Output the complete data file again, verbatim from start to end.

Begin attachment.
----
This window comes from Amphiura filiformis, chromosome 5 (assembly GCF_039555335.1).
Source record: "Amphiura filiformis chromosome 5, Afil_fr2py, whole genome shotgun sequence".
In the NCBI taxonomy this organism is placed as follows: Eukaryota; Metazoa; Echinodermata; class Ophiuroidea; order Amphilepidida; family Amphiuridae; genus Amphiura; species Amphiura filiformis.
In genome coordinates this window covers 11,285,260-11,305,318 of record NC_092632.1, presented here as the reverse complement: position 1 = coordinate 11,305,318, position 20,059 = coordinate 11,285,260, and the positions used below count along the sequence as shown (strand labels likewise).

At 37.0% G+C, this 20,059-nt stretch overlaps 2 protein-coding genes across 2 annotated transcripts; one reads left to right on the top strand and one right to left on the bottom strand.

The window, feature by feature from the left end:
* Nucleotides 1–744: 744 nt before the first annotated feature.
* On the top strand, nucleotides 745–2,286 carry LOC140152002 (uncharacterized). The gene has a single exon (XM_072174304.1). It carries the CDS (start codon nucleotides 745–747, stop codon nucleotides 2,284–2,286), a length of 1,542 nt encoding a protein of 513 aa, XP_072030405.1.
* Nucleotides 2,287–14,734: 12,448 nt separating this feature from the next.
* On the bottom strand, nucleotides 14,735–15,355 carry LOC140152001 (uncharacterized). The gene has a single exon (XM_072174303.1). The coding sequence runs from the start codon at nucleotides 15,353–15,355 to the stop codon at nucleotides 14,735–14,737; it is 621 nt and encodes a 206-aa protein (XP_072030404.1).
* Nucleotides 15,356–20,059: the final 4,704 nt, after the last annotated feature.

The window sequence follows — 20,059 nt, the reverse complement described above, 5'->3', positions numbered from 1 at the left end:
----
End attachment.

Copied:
This window comes from Amphiura filiformis, chromosome 5 (assembly GCF_039555335.1).
Source record: "Amphiura filiformis chromosome 5, Afil_fr2py, whole genome shotgun sequence".
In the NCBI taxonomy this organism is placed as follows: Eukaryota; Metazoa; Echinodermata; class Ophiuroidea; order Amphilepidida; family Amphiuridae; genus Amphiura; species Amphiura filiformis.
In genome coordinates this window covers 11,285,260-11,305,318 of record NC_092632.1, presented here as the reverse complement: position 1 = coordinate 11,305,318, position 20,059 = coordinate 11,285,260, and the positions used below count along the sequence as shown (strand labels likewise).

At 37.0% G+C, this 20,059-nt stretch overlaps 2 protein-coding genes across 2 annotated transcripts; one reads left to right on the top strand and one right to left on the bottom strand.

The window, feature by feature from the left end:
* Nucleotides 1–744: 744 nt before the first annotated feature.
* On the top strand, nucleotides 745–2,286 carry LOC140152002 (uncharacterized). The gene has a single exon (XM_072174304.1). It carries the CDS (start codon nucleotides 745–747, stop codon nucleotides 2,284–2,286), a length of 1,542 nt encoding a protein of 513 aa, XP_072030405.1.
* Nucleotides 2,287–14,734: 12,448 nt separating this feature from the next.
* On the bottom strand, nucleotides 14,735–15,355 carry LOC140152001 (uncharacterized). The gene has a single exon (XM_072174303.1). The coding sequence runs from the start codon at nucleotides 15,353–15,355 to the stop codon at nucleotides 14,735–14,737; it is 621 nt and encodes a 206-aa protein (XP_072030404.1).
* Nucleotides 15,356–20,059: the final 4,704 nt, after the last annotated feature.

The window sequence follows — 20,059 nt, the reverse complement described above, 5'->3', positions numbered from 1 at the left end: